them died or were injured during the earthquake. The number of people who were killed or seriously injured reached more than 400,000. But how could the survivors believe it was natural? Everywhere they looked nearly everything was destroyed. All of the city’s hospital, 75% of its factories and buildings and 90% of its homes were gone. Bricks covered the ground like red autumn leaves. No wind, however, could blow them away. Two dams fell and most of the bridges also fell or were not safe for travelling. The railway tracks were now useless pieces of steel. Tens of thousands of cows would never give milk again. Half a million pigs and millions of chickens were dead. Sand now filled the wells instead of water. People were shocked. Then, later that afternoon, another big quake which was almost as strong as the first one shook Tangshan. Water, food, and electricity were hard to get. People began to wonder how long the disaster would last. All hope was not lost. Soon after the quakes, the army sent 150,000 soldiers to Tangshan to help the rescue workers. Hundreds of thousands of people were helped. The army organized teams to dig out those who were trapped and to bury the dead. To the north of the city, most of the 10,000 miners were rescued from the coal mines there. Workers built shelters for survivors whose homes had been destroyed. Fresh water was taken to the city by train, truck and plane. Slowly, the city began to breathe again.

UNIT 5 ELIAS’ STORY My name is Elias. I am a poor black worker in South Africa. The time when I first met Nelson Mandela was a very difficult period of my life. I was twelve years old. It was in 1952 and Mandela was the black lawyer to whom I went for advice. He offered guidance to poor black people on their legal problems. He was generous with his time, for which I was grateful. I needed his help because I had very little education. I began school at six. The school where I studied for only two years was three kilometres away. I had to leave because my family could not continue to pay the school fees and the bus fare. I could not read or write well. After trying hard, I got a job in a gold mine. However, this was a time when one had got to have a passbook to live in Johannesburg. Sadly I did not have one because I was not born there, and I worried about whether I would become out of work. The day when Nelson Mandela helped me was one of my happiest. He told me how to get the correct papers so I could stay in Johannesburg. I became more hopeful about my future. I never forgot how kind Mandela was. When he organized the ANC Youth League, I joined it as soon as I could. He said: “The last thirty years have seen the greatest number of laws stopping our rights and progress, until today we have reached a stage where we have almost no rights at all. ” It was the truth. Black people could not vote or choose their leaders. They could not get the jobs they wanted. The parts of town in which they had to live were decided by white people. The places outside the towns where they were sent to live were the poorest parts of South Africa. No one could grow food there. In fact as Nelson Mandela said: “…we were put into a position in which we had either to accept we were less important, or fight the government.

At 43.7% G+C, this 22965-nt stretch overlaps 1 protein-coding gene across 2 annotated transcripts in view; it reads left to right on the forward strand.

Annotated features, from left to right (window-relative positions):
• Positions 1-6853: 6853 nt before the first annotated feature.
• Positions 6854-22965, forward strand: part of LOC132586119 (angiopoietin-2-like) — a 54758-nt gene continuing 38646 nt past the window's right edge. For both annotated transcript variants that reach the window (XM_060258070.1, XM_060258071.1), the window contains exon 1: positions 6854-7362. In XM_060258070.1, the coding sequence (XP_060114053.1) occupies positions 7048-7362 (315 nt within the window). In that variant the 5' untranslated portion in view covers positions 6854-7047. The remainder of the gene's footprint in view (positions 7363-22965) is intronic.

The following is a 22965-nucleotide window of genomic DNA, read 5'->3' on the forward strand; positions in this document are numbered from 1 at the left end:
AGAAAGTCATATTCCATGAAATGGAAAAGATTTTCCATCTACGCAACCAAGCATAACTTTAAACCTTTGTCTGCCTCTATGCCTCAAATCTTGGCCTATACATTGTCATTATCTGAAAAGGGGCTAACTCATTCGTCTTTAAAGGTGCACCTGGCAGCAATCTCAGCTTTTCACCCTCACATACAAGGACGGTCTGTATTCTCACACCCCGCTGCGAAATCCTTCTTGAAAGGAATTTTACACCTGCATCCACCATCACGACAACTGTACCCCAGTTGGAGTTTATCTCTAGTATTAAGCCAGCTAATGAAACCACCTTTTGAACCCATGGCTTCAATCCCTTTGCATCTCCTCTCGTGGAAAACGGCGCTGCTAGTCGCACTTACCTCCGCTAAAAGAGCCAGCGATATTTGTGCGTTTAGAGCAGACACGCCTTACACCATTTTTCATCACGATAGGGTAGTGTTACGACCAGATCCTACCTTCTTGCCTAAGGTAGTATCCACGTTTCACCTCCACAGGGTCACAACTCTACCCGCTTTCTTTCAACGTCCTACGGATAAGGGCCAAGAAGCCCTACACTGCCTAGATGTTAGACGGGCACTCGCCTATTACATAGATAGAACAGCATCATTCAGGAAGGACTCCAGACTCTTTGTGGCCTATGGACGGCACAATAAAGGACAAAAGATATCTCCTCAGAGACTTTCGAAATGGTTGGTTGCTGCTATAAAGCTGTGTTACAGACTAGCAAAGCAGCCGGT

We chose to attack the laws. We first broke the law in a way which was peaceful; when this was not allowed…only then did we decided to answer violence with violence. ” As a matter of fact, I do not like violence…but in 1963 I helped him blow up some government buildings. It was very dangerous because if I was caught I could be put in prison. But I was happy to help because I knew it would help us achieve our dream of making black and white people equal. THE REST OF ELIAS’ STORY You cannot imagine how the name of Robben Island made us afraid. It was a prison from which no one escaped. There I spent the hardest time of my life. But when I got there Nelson Mandela was also there and he helped me. Mr Mandela began a school for those of us who had little learning. He taught us during the lunch breaks and the evenings when we should have been asleep. We read books under our blankets and used anything we could find to make candles to see the words. I became a good student. I wanted to study for my degree but I was not allowed to do that. Later, Mr Mandela allowed the prison guards to join us. He said they should not be stopped from studying for their degrees. They were not cleverer than me, but they did pass their exams. So I knew I could get a degree too. That made me feel good about myself. When I finished the four years in prison, I went to find a job. Since I was better educated, I got a job working in an office. However, the police found out and told my boss that I had been in prison for blowing up government buildings. So I lost my job. I did not work again for twenty years until Mr Mandela and the ANC came to power in 1994. All that time my wife and children had to beg for food and help from relatives or friends. Luckily Mr Mandela remembered me and gave me a job taking tourists around my old prison on Robben Island. I felt bad the first time I talked to a group. All the terror and fear of that time came back to me. I remembered the beatings and the cruelty of the guards and my friends who had died. I felt I would not be able to do it, but my family encouraged me. They said that the job and the pay from the new South Africa government were my reward after working all my life for equal rights for the Blacks. So now I am proud to show visitors over the prison, for I helped to make our people free in their own land.